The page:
Today I have a review of To Know as We Are Known: A Spirituality of Education by Parker Palmer, a book exploring how a teacher might understand him or herself better in order to understand his or her students better and thus more greatly impact his or her students’ education. You can also read, rate, and comment on my review at Amazon.
This is the first book I’ve read by Parker Palmer although I’ve read essays, chapter excerpts, and several authors who cite him several times over the years. I was excited to have a full work by Mr. Palmer to take in and I found it exceptional even if I perhaps found myself perplexed from time to time (I’m sure Mr. Palmer would say that’s a good thing).
Immediately, Mr. Palmer presents a central metaphor of learning to do life “whole” by opening both the mind’s eye which sees “a world of fact and reason” and the eye of the heart to see “a world warmed and transformed by the power of love.” (Intro) A teacher, then, uses both
Today I have a review of Greenhouses of Hope: Congregations Growing Young Leaders Who Will Change the World edited by Dori Grinenko Baker, a collection of essays depicting various special – and powerful – ministries in congregations that might give one hope in up-and-coming young leadership. You can also read, rate, and comment on my review at Amazon.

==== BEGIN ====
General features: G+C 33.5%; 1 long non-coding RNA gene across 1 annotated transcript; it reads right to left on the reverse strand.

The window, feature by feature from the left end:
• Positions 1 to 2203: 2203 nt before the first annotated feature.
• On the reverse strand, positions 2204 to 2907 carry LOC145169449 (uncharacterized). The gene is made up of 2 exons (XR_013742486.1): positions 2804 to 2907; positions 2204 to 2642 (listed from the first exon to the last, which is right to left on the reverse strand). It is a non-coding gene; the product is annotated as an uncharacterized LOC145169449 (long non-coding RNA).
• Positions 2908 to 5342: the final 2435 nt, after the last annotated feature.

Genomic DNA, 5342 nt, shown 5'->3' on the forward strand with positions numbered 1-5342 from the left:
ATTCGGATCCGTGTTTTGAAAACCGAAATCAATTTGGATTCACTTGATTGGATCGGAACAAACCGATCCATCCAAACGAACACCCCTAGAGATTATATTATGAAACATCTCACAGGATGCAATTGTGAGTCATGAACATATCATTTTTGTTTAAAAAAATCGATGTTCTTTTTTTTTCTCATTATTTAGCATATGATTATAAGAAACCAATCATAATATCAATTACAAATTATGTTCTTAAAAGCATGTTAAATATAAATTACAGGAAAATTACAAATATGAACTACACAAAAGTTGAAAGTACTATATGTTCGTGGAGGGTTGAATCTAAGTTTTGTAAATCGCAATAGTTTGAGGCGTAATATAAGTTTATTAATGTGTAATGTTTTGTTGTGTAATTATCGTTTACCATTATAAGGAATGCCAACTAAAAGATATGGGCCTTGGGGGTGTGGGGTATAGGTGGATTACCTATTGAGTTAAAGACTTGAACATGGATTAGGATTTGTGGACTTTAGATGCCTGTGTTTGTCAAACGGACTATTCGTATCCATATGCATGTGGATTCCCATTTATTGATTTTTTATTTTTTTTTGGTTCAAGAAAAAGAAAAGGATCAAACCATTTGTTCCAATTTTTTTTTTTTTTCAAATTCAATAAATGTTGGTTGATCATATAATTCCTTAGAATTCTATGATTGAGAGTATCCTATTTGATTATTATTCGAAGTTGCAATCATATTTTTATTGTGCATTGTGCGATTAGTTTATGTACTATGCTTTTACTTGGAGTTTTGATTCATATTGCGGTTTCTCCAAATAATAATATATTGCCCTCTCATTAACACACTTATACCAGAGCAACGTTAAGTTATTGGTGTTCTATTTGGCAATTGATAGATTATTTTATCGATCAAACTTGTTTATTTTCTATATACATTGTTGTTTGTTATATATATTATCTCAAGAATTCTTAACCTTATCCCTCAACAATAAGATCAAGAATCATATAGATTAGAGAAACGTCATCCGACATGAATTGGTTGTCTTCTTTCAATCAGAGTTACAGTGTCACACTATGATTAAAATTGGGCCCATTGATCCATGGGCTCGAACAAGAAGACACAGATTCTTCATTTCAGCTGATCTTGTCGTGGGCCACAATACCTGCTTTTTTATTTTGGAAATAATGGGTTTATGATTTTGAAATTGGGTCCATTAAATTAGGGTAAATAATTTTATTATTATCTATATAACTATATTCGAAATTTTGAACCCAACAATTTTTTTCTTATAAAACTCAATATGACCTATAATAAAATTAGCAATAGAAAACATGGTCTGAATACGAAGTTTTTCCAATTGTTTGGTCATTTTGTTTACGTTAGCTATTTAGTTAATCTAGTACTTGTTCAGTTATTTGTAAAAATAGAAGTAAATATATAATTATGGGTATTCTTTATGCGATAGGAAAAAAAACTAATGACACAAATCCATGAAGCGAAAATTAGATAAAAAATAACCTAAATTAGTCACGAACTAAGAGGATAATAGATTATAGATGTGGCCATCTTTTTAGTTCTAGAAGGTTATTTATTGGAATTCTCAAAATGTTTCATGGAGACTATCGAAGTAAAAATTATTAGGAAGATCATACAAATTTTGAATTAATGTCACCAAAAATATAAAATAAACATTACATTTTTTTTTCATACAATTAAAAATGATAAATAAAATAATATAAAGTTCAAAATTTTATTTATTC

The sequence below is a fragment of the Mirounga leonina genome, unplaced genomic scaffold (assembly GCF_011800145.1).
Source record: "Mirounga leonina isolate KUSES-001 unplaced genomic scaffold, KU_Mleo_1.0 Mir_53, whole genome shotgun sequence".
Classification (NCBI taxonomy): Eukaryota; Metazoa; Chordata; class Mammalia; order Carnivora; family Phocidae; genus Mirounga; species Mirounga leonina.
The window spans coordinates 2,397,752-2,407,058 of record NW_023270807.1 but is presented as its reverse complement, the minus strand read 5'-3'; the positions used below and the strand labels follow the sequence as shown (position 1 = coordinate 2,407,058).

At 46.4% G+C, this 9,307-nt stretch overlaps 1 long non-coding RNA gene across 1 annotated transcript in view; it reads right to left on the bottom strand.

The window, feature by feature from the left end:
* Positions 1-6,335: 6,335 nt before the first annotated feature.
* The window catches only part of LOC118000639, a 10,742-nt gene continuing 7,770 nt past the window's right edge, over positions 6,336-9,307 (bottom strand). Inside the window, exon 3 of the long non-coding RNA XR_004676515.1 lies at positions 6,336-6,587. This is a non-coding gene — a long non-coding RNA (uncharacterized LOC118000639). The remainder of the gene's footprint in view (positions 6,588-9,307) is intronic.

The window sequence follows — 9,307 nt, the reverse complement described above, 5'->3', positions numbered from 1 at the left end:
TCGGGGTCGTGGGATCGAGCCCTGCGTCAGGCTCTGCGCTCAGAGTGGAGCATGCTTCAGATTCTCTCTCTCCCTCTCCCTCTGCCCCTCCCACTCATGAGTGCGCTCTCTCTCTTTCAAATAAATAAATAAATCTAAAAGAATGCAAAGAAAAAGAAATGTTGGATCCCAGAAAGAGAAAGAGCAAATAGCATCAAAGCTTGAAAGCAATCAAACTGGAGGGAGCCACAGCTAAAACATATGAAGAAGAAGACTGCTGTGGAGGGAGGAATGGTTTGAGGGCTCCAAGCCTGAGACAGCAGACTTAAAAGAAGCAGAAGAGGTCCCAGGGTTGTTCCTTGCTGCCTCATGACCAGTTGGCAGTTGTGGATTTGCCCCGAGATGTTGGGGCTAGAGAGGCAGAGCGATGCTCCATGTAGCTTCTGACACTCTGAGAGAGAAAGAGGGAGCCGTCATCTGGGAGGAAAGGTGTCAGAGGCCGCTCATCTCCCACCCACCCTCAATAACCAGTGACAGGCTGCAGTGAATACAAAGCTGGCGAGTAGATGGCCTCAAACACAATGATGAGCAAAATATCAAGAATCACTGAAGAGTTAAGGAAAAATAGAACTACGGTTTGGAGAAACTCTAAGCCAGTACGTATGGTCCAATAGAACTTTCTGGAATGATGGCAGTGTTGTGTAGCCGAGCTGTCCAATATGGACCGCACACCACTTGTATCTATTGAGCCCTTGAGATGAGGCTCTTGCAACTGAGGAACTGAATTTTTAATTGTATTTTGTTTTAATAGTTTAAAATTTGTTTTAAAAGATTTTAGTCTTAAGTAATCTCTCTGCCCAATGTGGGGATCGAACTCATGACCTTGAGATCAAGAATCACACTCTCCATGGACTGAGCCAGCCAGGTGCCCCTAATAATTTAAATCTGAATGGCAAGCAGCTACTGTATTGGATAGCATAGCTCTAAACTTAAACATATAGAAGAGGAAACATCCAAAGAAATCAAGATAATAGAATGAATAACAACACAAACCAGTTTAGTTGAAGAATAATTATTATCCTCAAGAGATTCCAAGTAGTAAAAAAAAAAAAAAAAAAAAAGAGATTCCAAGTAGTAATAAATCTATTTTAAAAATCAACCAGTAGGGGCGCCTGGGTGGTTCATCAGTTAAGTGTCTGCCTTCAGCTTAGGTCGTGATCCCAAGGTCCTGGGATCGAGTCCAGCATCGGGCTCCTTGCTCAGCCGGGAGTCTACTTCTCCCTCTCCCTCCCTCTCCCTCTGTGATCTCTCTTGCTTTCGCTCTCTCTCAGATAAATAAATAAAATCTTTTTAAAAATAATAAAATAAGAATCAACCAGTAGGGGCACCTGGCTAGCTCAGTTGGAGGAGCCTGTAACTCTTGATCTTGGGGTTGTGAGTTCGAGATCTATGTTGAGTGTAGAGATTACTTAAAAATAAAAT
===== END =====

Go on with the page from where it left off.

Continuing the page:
Dori Grinenko Baker has cobbled together a selection of essays on Christian congregations that have freed themselves “to experiment with both newly imagined and time-honored ways of following the path of Jesus,” a phenomenon she gives the name “Greenhouses of Hope. (2) Thus, each chapter is an essay from someone in each congregation’s community who can write from such an experience and offer insight into how their context came about, what has worked, what hasn’t worked, and how others might be inspired to try something similar. In a way, it’s a collection of examples of ways to do meaningful ministry, as if each writer offers, “This worked for us and there might be inspiration here for you” and invites the reader to come and see.
The faith communities explored here are all very different than the traditional-style Christian congregations I grew up in and readers must be open to
Today I have a review of Opening the Book of Faith: Lutheran Insights for Bible Study by Diane L. Jacobson, Stanley N. Olson, and Mark Allen Powell, a book with Lutheran roots and ecumenical appeal on how to approach (and teach how to approach) reading and interpreting Scripture in a healthy way. You can also read, rate, and comment on my review at Amazon.